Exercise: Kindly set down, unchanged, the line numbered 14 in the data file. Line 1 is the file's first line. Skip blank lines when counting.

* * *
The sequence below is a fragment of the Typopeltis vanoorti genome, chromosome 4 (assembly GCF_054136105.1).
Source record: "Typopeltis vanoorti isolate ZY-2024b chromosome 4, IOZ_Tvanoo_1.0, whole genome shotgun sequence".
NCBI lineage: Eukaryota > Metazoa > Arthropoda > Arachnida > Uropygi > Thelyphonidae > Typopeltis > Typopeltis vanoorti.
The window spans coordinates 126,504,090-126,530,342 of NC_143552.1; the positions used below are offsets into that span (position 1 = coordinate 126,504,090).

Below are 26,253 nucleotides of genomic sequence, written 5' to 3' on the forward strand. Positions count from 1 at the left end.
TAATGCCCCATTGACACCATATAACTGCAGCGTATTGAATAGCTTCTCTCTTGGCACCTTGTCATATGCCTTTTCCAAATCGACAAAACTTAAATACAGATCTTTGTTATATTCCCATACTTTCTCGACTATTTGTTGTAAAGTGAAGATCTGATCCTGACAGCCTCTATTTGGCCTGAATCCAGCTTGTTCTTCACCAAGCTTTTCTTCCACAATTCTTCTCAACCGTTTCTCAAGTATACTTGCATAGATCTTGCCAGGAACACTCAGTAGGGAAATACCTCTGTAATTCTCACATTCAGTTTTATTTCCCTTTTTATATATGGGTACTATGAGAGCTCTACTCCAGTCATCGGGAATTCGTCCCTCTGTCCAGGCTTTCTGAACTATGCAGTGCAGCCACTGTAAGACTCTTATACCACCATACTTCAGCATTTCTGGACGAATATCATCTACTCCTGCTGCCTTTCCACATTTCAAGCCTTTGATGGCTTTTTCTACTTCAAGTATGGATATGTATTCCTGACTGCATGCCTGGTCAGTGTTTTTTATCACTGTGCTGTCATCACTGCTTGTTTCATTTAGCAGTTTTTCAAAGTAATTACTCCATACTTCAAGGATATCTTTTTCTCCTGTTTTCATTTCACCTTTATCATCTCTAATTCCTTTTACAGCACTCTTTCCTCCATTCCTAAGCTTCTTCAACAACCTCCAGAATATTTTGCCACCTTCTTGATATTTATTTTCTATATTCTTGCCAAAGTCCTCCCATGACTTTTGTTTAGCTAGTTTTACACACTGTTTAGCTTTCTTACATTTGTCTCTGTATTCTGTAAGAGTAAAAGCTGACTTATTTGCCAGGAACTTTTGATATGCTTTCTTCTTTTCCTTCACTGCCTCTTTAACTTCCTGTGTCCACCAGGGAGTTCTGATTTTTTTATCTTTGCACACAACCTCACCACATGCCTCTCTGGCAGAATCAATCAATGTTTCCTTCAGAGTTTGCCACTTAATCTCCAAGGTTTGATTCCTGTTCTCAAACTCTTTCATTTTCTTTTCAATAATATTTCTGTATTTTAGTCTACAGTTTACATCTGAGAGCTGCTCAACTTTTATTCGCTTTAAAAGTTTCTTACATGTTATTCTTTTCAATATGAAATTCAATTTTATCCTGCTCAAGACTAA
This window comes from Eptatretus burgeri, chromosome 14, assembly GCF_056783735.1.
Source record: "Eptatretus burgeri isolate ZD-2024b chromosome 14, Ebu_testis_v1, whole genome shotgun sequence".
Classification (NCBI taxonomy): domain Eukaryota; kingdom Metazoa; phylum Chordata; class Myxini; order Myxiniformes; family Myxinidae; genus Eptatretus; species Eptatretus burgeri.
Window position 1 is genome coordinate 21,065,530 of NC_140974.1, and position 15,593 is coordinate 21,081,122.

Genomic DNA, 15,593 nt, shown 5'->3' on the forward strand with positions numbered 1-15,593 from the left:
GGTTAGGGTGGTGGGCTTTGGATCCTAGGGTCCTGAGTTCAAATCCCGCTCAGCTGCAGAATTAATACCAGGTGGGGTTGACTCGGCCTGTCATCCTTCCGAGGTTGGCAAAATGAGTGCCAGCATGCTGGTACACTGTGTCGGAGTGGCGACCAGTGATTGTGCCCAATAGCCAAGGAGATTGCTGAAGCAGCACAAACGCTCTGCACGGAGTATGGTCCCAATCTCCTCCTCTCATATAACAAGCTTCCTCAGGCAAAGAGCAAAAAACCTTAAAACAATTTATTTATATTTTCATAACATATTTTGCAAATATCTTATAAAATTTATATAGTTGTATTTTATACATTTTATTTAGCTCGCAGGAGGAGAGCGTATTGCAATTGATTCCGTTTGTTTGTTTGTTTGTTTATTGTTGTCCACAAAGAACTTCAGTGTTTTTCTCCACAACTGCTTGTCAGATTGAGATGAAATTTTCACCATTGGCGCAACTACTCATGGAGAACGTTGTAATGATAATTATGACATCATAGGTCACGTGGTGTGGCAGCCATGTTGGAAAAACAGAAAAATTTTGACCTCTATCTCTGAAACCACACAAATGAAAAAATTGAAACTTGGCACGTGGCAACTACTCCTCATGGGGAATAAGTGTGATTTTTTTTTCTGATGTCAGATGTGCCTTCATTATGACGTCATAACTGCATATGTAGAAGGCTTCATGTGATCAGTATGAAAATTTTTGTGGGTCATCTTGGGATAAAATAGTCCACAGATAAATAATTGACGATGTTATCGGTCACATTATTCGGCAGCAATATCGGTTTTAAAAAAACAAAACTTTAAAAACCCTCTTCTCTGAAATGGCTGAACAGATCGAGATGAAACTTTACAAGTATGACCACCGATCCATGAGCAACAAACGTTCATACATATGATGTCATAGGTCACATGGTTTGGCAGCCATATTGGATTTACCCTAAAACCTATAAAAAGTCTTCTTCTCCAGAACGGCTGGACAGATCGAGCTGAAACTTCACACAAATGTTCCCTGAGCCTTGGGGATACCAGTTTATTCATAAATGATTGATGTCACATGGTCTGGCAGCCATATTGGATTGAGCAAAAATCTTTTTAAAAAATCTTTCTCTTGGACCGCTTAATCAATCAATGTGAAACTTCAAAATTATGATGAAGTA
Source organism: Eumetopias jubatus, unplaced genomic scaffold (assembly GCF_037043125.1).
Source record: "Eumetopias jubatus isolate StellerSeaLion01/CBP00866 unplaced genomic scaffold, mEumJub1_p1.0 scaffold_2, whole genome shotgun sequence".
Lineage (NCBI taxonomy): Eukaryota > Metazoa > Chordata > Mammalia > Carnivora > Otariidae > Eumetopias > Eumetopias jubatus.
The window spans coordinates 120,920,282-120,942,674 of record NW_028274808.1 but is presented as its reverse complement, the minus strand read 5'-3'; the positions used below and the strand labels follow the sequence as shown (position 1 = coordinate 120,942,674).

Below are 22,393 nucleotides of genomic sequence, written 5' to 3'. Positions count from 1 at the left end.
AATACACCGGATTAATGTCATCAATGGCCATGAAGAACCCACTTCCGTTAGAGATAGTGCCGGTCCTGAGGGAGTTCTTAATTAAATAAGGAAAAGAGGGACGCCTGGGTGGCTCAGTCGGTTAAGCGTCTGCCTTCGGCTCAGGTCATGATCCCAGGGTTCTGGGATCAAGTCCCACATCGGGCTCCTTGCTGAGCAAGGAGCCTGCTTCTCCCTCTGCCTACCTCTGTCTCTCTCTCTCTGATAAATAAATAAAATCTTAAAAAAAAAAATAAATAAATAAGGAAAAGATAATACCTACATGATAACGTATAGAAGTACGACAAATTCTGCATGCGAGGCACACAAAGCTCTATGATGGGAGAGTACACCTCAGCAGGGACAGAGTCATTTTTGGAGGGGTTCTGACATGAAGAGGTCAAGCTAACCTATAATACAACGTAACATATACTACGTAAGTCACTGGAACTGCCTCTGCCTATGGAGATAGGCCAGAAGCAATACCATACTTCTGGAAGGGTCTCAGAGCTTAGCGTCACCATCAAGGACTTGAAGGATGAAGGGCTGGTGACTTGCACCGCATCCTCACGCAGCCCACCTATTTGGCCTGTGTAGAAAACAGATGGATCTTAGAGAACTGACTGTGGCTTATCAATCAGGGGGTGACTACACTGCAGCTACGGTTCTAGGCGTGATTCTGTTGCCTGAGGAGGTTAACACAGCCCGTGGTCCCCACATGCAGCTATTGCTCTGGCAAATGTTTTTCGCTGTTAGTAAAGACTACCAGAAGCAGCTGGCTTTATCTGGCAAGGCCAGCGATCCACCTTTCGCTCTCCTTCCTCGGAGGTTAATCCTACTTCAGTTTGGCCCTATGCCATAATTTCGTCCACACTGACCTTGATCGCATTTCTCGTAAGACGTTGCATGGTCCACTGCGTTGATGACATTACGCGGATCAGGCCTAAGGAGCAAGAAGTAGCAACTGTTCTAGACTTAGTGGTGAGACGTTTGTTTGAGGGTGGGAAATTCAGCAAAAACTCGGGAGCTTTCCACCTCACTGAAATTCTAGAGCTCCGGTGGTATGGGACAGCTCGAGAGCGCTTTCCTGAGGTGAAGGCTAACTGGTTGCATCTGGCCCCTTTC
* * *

Source record: "Eumetopias jubatus isolate StellerSeaLion01/CBP00866 unplaced genomic scaffold, mEumJub1_p1.0 scaffold_2, whole genome shotgun sequence".